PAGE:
What we already feared in the preview tends to become reality: Eelke is having a hard time against Friso Nijboer. This match tends to remind some of us to the match Fischer – Larsen and Fischer Taimanov, both ending in 6-0, although we shouldn’t underestimate the promising talent of Eelke. Also we have to say the match is only halfway, so it wont be like bagle in tennis.
The first moves (photo: Harry Gielen)
There was no Caro-Kann this time. Nijboer played his main weapon 1.e4, De Boer reacted with his beloved Najdorf. Nijboers preparation included the quiet 6.Be2 and a few moves later 9.Qd3. It worked: after 17 moves white achieved a pleasant position. Nijboer was playing with the bishop pair with the plan of moving the white squared bishop to g2 to strike e4. Eelke quickly was walking on eggshells to keep the game balanced.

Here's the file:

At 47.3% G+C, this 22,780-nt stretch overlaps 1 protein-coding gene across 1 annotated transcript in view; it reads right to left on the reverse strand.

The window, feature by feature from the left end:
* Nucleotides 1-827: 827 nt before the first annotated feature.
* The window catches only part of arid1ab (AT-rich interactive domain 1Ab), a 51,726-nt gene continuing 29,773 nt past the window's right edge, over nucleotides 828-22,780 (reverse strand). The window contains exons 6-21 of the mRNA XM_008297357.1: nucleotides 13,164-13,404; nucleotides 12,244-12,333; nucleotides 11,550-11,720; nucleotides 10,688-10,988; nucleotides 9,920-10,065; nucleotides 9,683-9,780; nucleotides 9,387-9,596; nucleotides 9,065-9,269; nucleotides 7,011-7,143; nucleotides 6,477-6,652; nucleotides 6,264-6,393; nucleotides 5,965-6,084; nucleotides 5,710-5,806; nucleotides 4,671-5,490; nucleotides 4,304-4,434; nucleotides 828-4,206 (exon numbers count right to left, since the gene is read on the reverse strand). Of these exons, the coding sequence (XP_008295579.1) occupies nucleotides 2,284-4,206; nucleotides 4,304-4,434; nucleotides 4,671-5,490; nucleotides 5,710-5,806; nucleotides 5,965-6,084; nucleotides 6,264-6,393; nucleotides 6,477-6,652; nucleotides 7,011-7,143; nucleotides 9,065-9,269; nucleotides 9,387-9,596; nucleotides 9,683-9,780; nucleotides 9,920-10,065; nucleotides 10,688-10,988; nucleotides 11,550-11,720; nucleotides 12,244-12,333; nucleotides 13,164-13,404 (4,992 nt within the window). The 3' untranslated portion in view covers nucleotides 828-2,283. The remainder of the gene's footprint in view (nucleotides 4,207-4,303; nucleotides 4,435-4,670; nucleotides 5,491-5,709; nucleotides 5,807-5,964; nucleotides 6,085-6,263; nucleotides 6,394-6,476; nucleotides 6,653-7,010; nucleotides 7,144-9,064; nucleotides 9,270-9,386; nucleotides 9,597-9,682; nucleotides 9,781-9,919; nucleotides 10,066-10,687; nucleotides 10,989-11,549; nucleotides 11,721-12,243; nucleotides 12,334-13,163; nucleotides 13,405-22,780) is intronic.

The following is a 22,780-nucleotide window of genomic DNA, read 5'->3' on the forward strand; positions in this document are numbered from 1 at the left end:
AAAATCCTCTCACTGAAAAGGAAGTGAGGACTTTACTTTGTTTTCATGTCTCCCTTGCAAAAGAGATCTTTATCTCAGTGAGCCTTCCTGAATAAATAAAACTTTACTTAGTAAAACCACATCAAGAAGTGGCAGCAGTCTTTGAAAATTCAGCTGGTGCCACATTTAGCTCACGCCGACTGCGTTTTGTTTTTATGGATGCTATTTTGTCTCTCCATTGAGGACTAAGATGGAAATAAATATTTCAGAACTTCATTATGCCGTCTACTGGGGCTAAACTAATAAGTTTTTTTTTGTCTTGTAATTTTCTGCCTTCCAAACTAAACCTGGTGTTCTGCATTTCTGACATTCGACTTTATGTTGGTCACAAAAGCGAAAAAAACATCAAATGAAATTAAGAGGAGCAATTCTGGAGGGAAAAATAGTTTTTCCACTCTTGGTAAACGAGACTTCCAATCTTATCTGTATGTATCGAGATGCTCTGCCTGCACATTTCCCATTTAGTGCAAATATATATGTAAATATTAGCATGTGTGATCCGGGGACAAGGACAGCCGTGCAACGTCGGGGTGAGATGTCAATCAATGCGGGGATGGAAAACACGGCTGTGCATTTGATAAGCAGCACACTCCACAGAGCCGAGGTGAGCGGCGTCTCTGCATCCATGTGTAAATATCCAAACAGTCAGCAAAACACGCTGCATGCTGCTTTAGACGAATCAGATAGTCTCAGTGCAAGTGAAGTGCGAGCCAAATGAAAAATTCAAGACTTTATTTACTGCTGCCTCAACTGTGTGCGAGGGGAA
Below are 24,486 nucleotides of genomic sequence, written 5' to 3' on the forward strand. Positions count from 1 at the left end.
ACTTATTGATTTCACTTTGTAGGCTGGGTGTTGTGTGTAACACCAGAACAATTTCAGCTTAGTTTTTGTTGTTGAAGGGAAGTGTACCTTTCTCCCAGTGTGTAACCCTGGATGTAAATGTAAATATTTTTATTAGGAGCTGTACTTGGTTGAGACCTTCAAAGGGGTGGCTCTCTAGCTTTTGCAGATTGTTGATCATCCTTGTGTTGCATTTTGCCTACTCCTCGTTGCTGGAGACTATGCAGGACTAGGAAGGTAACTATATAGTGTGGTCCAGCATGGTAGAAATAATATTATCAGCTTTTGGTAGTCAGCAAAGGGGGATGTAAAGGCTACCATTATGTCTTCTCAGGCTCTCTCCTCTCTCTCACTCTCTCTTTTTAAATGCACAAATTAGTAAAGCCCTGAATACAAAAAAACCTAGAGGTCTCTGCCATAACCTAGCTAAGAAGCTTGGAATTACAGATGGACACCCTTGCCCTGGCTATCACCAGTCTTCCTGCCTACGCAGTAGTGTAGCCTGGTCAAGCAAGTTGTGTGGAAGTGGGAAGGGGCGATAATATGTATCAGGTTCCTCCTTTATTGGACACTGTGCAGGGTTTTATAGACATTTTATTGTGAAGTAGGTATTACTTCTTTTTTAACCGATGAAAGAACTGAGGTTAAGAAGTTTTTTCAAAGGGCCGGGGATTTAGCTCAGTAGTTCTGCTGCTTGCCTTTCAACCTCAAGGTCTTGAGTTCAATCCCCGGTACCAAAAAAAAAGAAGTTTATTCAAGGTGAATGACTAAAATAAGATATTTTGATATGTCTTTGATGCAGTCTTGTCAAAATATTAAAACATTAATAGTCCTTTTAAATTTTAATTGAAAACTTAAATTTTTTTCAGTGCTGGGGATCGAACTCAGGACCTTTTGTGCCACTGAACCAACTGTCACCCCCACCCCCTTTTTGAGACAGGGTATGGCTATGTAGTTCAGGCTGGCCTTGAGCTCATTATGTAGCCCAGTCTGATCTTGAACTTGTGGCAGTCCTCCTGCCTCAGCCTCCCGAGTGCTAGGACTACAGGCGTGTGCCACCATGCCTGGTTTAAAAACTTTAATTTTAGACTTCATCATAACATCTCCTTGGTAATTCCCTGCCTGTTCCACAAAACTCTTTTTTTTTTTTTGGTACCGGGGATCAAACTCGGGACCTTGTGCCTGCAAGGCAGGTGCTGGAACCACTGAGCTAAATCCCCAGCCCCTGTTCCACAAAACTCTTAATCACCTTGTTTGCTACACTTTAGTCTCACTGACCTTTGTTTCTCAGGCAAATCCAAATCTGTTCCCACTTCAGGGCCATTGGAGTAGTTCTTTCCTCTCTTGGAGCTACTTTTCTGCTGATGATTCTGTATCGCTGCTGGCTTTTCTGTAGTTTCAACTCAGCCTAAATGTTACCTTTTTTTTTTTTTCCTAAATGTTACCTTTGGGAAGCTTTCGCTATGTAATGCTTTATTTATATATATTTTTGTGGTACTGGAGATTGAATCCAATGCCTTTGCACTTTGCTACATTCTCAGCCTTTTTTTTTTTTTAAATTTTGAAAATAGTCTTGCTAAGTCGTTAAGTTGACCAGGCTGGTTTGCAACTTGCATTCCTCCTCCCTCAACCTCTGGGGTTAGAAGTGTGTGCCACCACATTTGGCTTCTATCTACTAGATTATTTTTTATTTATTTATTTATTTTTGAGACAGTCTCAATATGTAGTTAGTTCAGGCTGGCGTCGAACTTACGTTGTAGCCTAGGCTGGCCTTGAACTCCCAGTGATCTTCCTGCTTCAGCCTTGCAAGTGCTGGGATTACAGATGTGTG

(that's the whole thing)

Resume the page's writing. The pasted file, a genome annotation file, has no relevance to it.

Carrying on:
Eelke understood well the bishop has to come to d4 and the queen to e5. Nijboer found himself in a smoke of thoughts when the following position occurred:
How are things after 22.Lf4 Dh5 23.Ld6 e3? And what is 22.Lxd4 cxd4 23.f4 d3 24.Dxd3 Dxb2? Clever play by Eelke, give the opponent as much as possible to think about.
All this thinking from Nijboer did bear fruit. After 22.Lxd4 cxd4, white blew the center open with 23.Lxe4! And after Pxe4 24.f3! White wins back his piece with a better position. 24… f5 25.Dd3! Just an essential intermediate move 25… b5 26.b3 bxc4 27.bxc4 Db8 28.fxe4 Tfe8 29.c5 Txe4 30.Txe4 Txe4 31.d6!
Black managed to avoid the loss of a pawn, but the white passed pawns are now decisive. A few moves later, Black surrendered.